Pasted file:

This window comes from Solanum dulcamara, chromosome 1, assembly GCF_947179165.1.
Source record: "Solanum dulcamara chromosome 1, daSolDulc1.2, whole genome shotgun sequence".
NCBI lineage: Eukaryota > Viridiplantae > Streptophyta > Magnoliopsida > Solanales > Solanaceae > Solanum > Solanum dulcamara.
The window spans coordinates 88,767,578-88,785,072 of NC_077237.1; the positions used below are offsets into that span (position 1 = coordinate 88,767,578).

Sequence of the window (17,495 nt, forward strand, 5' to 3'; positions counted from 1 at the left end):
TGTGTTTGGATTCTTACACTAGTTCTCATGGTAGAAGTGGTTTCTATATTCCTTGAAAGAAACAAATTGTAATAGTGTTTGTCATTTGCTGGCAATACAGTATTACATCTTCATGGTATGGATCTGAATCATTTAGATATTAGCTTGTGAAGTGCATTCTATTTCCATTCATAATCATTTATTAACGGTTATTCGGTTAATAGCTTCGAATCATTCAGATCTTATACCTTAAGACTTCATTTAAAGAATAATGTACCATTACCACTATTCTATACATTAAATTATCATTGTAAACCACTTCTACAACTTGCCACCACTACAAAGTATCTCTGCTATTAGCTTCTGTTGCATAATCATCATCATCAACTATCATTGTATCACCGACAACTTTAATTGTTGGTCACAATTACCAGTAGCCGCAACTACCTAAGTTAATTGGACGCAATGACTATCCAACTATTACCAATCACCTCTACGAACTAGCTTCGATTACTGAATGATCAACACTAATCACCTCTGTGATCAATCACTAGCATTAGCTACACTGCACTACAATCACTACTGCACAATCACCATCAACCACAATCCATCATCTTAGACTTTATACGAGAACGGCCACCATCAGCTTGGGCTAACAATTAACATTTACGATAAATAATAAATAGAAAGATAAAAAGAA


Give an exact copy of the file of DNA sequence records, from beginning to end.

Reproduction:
This window comes from Solanum dulcamara, chromosome 1, assembly GCF_947179165.1.
Source record: "Solanum dulcamara chromosome 1, daSolDulc1.2, whole genome shotgun sequence".
NCBI lineage: Eukaryota > Viridiplantae > Streptophyta > Magnoliopsida > Solanales > Solanaceae > Solanum > Solanum dulcamara.
The window spans coordinates 88,767,578-88,785,072 of NC_077237.1; the positions used below are offsets into that span (position 1 = coordinate 88,767,578).

Sequence of the window (17,495 nt, forward strand, 5' to 3'; positions counted from 1 at the left end):
TGTGTTTGGATTCTTACACTAGTTCTCATGGTAGAAGTGGTTTCTATATTCCTTGAAAGAAACAAATTGTAATAGTGTTTGTCATTTGCTGGCAATACAGTATTACATCTTCATGGTATGGATCTGAATCATTTAGATATTAGCTTGTGAAGTGCATTCTATTTCCATTCATAATCATTTATTAACGGTTATTCGGTTAATAGCTTCGAATCATTCAGATCTTATACCTTAAGACTTCATTTAAAGAATAATGTACCATTACCACTATTCTATACATTAAATTATCATTGTAAACCACTTCTACAACTTGCCACCACTACAAAGTATCTCTGCTATTAGCTTCTGTTGCATAATCATCATCATCAACTATCATTGTATCACCGACAACTTTAATTGTTGGTCACAATTACCAGTAGCCGCAACTACCTAAGTTAATTGGACGCAATGACTATCCAACTATTACCAATCACCTCTACGAACTAGCTTCGATTACTGAATGATCAACACTAATCACCTCTGTGATCAATCACTAGCATTAGCTACACTGCACTACAATCACTACTGCACAATCACCATCAACCACAATCCATCATCTTAGACTTTATACGAGAACGGCCACCATCAGCTTGGGCTAACAATTAACATTTACGATAAATAATAAATAGAAAGATAAAAAGAA